'Camilla Dickinson' is a lovely, luminous film
Based on "Camilla," the young adult novel by Madeline L'Engle, "Camilla Dickinson" may be intended for the teen crowd but I'm not sure it isn't entirely too quiet an affair to appeal to that demographic. This may explain why the script, co-written by L'Engle who died in 2007, has gone unfilmed until recently; it just doesn't fit in with the crash and flash approach of today's Cineplex offerings. It should, however, play well with anyone who appreciates intelligent writing that deals with human problems in an non-melodramatic fashion and subtle, nuanced performances and direction. Indeed the approach is so understated that the location (Manhattan) isn't even stated outright until very late in the film and the time period (post World War II) is only inferred through details of costuming and props. The title character (beautifully played by Adelaide Clemens) is the only child of an upper class family whose marriage is unraveling. Dad (Cary Elwes) is a bit of a cold fish emotionally and mom (Samantha Mathis) is having an extra-marital dalliance and drinking too much. Camilla, who wants to become an astronomer (in 1948, mind you) is best friends with the lower class Luisa (Colby Minifie) whose parents are constantly quarreling alcoholics.
Camilla becomes romantically attracted to Luisa's older brother Frank (Gregg Sulkin) who has a reputation as a bad boy who loves 'em and leaves 'em. But Frank is intrigued by a young woman who actually talks about things. The two engage in discussions about philosophy and he introduces Camilla to his secret passion, classical music (appropriately enough with "The Planets"). He also introduces her to the couple (Camryn Manheim and Robert Picardo) that runs the music store where he spends considerable time and who seem to have the perfect marriage. That prompts Camilla to attempt bringing her parents to the same state with limited success. Like the book it is based on "Camilla Dickinson" is about growing up, making the hard decisions, dealing with the difficult things in life and then dealing again when things change. It is a lovely, luminous film, elegantly directed and superlatively acted. Don't pass it by.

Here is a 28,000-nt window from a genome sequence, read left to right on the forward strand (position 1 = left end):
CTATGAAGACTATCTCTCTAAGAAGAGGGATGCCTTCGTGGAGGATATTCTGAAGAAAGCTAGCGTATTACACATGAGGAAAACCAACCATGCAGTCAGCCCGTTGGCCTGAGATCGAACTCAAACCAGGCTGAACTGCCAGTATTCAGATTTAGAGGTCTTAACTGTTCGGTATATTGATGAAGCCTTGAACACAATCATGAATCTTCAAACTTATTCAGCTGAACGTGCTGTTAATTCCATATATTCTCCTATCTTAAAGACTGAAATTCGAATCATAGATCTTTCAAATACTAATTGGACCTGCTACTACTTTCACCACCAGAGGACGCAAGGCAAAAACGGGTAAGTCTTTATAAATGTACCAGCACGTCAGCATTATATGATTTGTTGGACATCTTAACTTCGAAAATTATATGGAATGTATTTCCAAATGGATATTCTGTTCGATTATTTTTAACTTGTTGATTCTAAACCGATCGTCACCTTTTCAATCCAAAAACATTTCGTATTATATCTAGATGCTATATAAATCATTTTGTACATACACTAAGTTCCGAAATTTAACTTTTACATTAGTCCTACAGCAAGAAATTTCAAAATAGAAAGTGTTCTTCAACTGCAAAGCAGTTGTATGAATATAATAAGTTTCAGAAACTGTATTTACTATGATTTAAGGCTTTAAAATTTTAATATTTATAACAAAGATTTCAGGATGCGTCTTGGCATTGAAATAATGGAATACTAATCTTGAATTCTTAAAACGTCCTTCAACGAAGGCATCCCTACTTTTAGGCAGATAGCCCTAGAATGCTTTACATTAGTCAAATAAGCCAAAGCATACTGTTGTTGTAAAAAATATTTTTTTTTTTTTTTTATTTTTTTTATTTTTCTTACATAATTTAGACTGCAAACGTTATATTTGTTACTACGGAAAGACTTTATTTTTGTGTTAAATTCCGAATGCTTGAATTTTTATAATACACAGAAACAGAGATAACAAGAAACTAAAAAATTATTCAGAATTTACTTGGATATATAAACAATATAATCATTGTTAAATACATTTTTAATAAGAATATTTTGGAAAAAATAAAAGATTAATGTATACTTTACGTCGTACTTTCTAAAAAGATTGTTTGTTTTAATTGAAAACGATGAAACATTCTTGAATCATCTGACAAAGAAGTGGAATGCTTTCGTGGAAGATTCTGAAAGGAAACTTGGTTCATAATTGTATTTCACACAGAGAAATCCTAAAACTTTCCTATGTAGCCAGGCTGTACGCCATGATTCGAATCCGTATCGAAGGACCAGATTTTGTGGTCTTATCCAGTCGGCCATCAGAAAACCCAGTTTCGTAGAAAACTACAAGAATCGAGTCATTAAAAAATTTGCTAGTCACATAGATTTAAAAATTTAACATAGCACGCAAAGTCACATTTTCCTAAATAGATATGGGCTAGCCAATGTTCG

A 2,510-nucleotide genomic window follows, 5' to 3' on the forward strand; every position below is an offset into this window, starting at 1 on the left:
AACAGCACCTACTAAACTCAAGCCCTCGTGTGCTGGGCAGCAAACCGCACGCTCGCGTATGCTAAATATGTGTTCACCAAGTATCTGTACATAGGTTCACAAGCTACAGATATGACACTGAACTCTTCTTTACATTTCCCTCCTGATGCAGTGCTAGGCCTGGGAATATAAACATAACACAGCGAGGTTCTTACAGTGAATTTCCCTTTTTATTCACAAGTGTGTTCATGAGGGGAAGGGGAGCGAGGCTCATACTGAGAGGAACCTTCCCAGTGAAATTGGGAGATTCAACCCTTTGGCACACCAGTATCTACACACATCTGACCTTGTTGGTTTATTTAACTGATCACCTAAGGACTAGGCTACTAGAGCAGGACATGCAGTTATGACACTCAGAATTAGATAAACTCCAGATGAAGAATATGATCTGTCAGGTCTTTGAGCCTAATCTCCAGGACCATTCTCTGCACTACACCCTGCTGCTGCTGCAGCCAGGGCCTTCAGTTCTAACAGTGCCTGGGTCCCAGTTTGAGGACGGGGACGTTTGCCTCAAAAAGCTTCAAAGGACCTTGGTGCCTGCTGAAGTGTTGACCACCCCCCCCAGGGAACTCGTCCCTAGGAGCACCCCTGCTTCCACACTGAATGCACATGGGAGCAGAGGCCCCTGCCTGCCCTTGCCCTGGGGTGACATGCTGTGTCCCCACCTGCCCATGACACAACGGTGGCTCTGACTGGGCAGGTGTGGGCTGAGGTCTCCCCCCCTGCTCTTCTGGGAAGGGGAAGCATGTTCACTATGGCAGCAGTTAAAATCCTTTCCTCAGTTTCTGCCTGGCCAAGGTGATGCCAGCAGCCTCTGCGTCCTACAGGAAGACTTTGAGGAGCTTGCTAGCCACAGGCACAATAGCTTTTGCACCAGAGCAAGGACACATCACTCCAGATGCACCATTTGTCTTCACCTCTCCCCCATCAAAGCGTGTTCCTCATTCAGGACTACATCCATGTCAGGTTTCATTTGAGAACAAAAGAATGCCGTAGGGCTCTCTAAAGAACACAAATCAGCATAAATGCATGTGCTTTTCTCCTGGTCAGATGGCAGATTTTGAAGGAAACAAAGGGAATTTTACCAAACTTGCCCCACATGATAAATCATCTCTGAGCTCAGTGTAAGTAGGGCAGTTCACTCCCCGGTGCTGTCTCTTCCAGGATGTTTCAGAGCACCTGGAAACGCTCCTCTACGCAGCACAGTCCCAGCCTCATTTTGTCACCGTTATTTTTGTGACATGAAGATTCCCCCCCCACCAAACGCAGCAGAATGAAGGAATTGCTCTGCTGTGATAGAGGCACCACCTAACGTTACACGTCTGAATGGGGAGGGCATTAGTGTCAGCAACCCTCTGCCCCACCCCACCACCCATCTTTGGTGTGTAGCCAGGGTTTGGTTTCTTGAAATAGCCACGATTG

2012 / Random Media / 117m / $19.97 [NR]
Elementary, the third season
Three years ago in a surprising bit of synchronicity, both CBS and the BBC decided to launch series based on the premise that Sherlock Holmes was living – and detecting of course – in the present day. The Beeb's version is the better Holmes and Watson for my money but the U.S. version has proven popular enough and it has its positive elements, mostly the participation of Lucy Lui as Joan Watson. Holmes (Jonny Lee Miller) is a recovering addict and at the beginning of "Elementary" this doctor Watson had been hired by Sherlock's brother Mycroft to watch over him. Unlike Arthur Conan Doyle's medico this one proved to be as adept at detecting as Sherlock and this season sees her opening her own business after her mentor has abruptly decamped for London at the end of the previous season. It also sees her become romantically involved in a story arc that has a surprising twist. Holmes is back in Manhattan of course, with a new trainee in tow (the subject of a second story arc) and he can't resist poking his nose into the cases assigned by police captain Gregson (Aiden Quinn), much to Watson's initial annoyance. Predictably she falls back into the collaboration as the episodes progress.